Note that $$d(T)=5$$. Then T is isomorphic to $$S^{3}_{a,b}$$ (see Figure 2), where $$a, b \geq1$$ and $$a+b+4=n$$. By an elementary calculation, we have $$\phi(S^{3}_{a,b},\lambda)=\lambda(\lambda-1)^{n-5}f_{1}(\lambda)$$, where $$f_{1}(\lambda)= \lambda^{4}-(n+3)\lambda^{3}+(5n+ab-4)\lambda^{2}-(6n+3ab-10)\lambda+n$$. Denoted by $$\lambda_{1} \geq\lambda_{2} \geq\lambda_{3} \geq \lambda_{4}>0$$ are the four roots of $$f_{1}(\lambda)=0$$. Then we have $$\lambda_{1} + \lambda_{2} + \lambda_{3} + \lambda_{4}=n+3$$ since $$\sum_{i=1}^{i=n}\mu_{i}=2m$$. Note that $$S^{3}_{a,b}$$ contains $$P_{6}$$ as a subgraph. Then Lemma 2.7 implies that $$\lambda_{3} \geq\mu_{3}(P_{6})=2$$. Thus, $$S_{2}(T)=\lambda_{1} + \lambda_{2}=n+3-(\lambda_{3} + \lambda_{4})< n+3-\lambda_{3}< n-1$$, as desired. Figure 2 Two trees of order n .

Case 3. $$d(v_{3}) \geq3$$ and $$d(v_{4}) = 2$$ (or $$d(v_{4}) \geq3$$ and $$d(v_{3}) = 2$$).

Without loss of generality, we assume that $$d(v_{3}) \geq3$$ and $$d(v_{4}) = 2$$. If $$d(v_{2}) \geq3$$, let $$T-v_{2}v_{3}= T_{1} \cup T_{2}$$; if there is $$P_{3}=uvv_{3}$$ attached to $$v_{3}$$, let $$T-v_{3}v_{4}= T_{1} \cup T_{2}$$, where $$u, v \neq v_{i}$$ ($$i=1,2,\ldots,6$$). Then the result follows from Lemma 2.9. We now assume that $$d(v_{2})=d(v_{4})=2$$ and all the neighbors of $$v_{3}$$ except for $$v_{2}$$ and $$v_{4}$$ are pendent vertices. That is, T is isomorphic to $$H_{a,b}$$, where $$H_{a,b}$$ (see Figure 2) is the tree of order n obtained from $$v_{1}v_{2}v_{3}v_{4}v_{5}v_{6}$$ by attaching a and $$b-1$$ pendent vertices to $$v_{3}$$ and $$v_{5}$$, respectively, where $$a, b \geq1$$ and $$a+b+5=n$$. Note that the matrix $$1\cdot I_{n}-L(H_{a,b})$$ has a and b different identical rows. Then the multiplicity of eigenvalue 1 is at least $$n-7$$. Let $$\lambda_{1} \geq\lambda_{2} \geq\lambda_{3} \geq \lambda_{4}\geq\lambda_{5} \geq\lambda_{6} > \lambda_{7}=0$$ be the other seven eigenvalues. Then $$\lambda_{1} + \lambda_{2} + \lambda_{3} + \lambda_{4}+\lambda_{5} + \lambda_{6}+ \lambda_{7}=n+5$$ since $$\sum_{i=1}^{i=n}\mu_{i}=2m$$. For $$a, b\geq 2$$, $$H_{a,b}$$ contains $$H_{2,2}$$ as a subgraph. Then by Lemma 2.7 we have $$\lambda_{3} \geq\mu_{3}(H_{2,2})=2.44$$ and $$\lambda_{4} \geq\mu_{4}(H_{2,2})=1.59$$. Therefore, $$S_{2}(T)=\lambda_{1} + \lambda_{2} < n+5-(\lambda_{3}+\lambda_{4})< n+1$$, as required. If $$a=1$$, then by Lemmas 2.1 and 2.8 we have $$\mu_{1}(H_{1,b}) \leq(n-5)+\frac{n-4}{n-5}$$ and $$\mu_{2}(H_{1,b}) \leq\mu_{1}(L_{v_{5}}(H_{1,b}))=4.26$$. That is, $$S_{2}(T)=S_{2}(H_{1,b})=\mu_{1}(H_{1,b})+\mu_{2}(H_{1,b})< n+1$$, as required. Similarly, if $$b=1$$, then by Lemmas 2.1 and 2.8 we have $$\mu_{1}(H_{a,1}) \leq(n-4)+\frac{n-2}{n-4}$$ and $$\mu_{2}(H_{a,1}) \leq\mu_{1}(L_{v_{3}}(H_{a,1}))=3.0$$. It follows that $$S_{2}(T)=S_{2}(H_{a,1})=\mu_{1}(H_{a,1})+\mu _{2}(H_{a,1})< n+1$$, as required.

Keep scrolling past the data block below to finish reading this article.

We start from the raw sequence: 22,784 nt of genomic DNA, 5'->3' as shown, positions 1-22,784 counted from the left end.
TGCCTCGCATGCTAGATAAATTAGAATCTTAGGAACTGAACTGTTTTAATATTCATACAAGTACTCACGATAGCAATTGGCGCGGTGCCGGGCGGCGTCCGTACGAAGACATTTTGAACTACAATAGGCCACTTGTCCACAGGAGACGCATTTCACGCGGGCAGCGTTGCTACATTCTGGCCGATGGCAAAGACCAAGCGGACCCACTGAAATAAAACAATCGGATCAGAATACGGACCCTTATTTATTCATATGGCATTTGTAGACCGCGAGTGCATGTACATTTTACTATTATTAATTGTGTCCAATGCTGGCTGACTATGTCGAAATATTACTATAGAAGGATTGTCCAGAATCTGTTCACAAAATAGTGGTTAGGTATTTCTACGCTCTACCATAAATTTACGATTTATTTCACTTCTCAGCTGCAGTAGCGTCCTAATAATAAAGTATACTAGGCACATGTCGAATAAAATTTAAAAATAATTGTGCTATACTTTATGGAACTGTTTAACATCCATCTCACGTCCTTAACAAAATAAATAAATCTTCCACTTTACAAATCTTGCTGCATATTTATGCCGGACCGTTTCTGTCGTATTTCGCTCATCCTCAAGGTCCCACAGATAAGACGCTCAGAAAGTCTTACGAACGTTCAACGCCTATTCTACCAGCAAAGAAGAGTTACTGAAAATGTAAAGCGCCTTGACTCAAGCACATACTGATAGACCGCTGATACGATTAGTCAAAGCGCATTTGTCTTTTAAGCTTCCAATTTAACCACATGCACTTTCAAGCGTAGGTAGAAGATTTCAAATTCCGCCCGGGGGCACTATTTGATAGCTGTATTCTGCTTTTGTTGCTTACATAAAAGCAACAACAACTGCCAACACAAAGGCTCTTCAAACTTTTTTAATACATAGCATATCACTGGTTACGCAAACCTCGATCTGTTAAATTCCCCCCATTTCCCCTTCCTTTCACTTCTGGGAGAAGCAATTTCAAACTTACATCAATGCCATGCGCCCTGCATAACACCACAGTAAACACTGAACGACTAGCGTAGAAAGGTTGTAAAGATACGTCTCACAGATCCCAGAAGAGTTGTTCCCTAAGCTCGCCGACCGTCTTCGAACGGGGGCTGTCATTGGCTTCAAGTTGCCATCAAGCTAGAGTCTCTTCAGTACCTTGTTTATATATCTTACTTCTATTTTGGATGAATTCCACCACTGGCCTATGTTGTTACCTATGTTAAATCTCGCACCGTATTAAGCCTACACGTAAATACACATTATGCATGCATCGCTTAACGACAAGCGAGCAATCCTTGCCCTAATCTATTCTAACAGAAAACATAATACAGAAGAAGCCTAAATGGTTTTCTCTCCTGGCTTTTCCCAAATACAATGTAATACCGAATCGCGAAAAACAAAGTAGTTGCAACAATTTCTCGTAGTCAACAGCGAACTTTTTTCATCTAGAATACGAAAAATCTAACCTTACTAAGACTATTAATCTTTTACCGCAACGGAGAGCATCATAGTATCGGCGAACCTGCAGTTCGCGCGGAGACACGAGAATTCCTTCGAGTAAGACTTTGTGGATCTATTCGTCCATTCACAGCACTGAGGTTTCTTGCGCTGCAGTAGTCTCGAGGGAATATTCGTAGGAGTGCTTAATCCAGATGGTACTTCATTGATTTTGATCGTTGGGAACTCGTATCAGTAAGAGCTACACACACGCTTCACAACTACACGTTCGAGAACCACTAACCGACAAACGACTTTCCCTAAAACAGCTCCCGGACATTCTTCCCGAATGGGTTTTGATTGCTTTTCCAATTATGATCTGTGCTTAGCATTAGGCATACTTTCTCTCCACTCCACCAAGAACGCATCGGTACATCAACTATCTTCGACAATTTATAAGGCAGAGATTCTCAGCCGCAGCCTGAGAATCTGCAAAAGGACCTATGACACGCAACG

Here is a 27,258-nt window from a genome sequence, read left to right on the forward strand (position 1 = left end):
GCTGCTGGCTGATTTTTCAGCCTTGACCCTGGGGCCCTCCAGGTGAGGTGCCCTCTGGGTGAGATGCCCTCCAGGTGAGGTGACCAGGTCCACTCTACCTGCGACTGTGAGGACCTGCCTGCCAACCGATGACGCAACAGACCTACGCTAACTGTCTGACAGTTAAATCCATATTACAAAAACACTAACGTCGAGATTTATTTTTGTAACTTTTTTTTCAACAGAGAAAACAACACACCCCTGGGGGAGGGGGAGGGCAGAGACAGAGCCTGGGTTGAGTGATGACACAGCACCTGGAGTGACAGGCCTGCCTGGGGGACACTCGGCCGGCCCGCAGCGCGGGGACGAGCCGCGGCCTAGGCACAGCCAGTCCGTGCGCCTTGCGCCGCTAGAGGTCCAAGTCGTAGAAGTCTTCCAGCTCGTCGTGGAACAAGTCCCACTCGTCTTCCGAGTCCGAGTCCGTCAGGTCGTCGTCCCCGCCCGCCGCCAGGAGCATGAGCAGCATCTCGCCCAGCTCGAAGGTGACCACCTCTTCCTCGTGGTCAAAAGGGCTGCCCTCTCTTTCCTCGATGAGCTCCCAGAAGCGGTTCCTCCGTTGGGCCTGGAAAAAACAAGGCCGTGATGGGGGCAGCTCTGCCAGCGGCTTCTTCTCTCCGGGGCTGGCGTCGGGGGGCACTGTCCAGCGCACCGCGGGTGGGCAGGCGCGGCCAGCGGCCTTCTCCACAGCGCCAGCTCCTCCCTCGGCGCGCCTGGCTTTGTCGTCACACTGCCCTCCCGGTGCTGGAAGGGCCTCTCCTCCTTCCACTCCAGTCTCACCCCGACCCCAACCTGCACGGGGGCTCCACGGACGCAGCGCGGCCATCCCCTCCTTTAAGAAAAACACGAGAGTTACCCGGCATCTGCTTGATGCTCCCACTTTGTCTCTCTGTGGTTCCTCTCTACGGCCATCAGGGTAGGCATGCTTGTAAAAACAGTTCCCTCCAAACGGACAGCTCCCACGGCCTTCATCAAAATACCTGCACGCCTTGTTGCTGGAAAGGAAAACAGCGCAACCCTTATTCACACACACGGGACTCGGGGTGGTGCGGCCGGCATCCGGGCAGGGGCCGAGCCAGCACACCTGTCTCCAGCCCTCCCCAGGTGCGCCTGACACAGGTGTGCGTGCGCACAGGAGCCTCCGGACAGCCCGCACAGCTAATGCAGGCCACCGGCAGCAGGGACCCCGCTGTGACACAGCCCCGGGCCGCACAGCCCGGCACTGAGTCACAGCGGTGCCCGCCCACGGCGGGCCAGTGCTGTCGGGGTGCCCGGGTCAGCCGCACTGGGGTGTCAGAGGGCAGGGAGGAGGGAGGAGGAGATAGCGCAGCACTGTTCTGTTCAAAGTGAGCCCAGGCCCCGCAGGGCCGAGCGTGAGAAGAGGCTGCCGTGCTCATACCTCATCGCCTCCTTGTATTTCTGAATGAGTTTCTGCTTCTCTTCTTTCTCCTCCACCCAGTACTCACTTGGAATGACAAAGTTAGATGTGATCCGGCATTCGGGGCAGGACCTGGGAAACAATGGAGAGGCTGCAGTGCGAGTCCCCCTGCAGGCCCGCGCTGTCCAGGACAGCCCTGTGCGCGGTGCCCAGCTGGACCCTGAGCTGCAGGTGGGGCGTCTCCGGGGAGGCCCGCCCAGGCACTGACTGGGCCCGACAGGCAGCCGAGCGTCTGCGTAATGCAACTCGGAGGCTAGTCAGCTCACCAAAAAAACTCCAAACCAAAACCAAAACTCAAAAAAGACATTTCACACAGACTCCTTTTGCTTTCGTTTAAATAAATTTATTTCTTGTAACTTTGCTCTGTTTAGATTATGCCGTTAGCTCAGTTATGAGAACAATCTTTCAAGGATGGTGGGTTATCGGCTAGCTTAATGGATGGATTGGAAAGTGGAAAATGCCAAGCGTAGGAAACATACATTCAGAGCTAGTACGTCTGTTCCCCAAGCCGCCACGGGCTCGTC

From the discussion above, the proof is completed. □

### Lemma 2.11

Let T be a tree of order n with $$d(T)\geq6$$. Then $$S_{2}(T)< n(T)+1$$.

### Proof

We now consider the following two cases.

Case 1. $$d(T)\geq7$$.

Let $$v_{1}v_{2}v_{3}v_{4}v_{5}v_{6}v_{7}v_{8}$$ be a path of length 7 in T and $$T-v_{4}v_{5}=T_{1} \cup T_{2}$$. Then the result follows from Lemma 2.9.

Case 2. $$d(T)=6$$.

If $$T= P_{7}$$, then the result follows since $$S_{2}(P_{7}) < 8$$. If $$T\neq P_{7}$$, let $$v_{1}v_{2}v_{3}v_{4}v_{5}v_{6}v_{7}$$ be a path of length 6 in T. If $$d(v_{4})\geq3$$, let $$T-v_{3}v_{4}=T_{1} \cup T_{2}$$; if $$d(v_{3})\geq3$$ (or $$d(v_{5})\geq3$$), let $$T-v_{3}v_{4}=T_{1} \cup T_{2}$$ (or $$T-v_{4}v_{5}=T_{1} \cup T_{2}$$); if $$d(v_{2})\geq3$$ (or $$d(v_{6})\geq3$$), let $$T-v_{2}v_{3}=T_{1} \cup T_{2}$$ (or $$T-v_{5}v_{6}=T_{1} \cup T_{2}$$). In each of the above cases, by Lemma 2.9, we have $$S_{2}(T)< n(T)+1$$. This completes the proof. □

A firefly graph $$F_{s,t,n-2s-2t-1}$$ ($$s \geq0$$, $$t \geq0$$ and $$n-2s-2t-1 \geq0$$) is a graph with n vertices that consists of s triangles, t pendent paths of length 2 and $$n-2s-2t-1$$ pendent edges, sharing a common vertex. An example of a firefly graph $$F_{2,3,4}$$ is illustrated in Figure 3. Clearly $$F_{0,0,n-1} \cong S_{n}$$ and $$F_{1,0,n-3} \cong G_{n,n}$$. Figure 3 An example of firefly graph.

### Lemma 2.12

 The second largest Laplacian eigenvalue of $$F_{1, t, n-2t-3}$$ satisfies $$\mu_{2}(F_{1, t, n-2t-3})=3$$.

Note that for $$t \geq1$$, the complement of $$F_{1, t, n-2t-3}$$ is connected. Hence Lemma 2.1 implies that $$\mu_{1}(F_{1, t, n-2t-3})< n(F_{1, t, n-2t-3})$$. This together with Lemma 2.12 implies the following lemma.

### Lemma 2.13

For $$t \geq1$$, $$S_{2}(F_{1, t, n-2t-3}) < n(F_{1, t, n-2t-3})+3$$.

## 3 Main result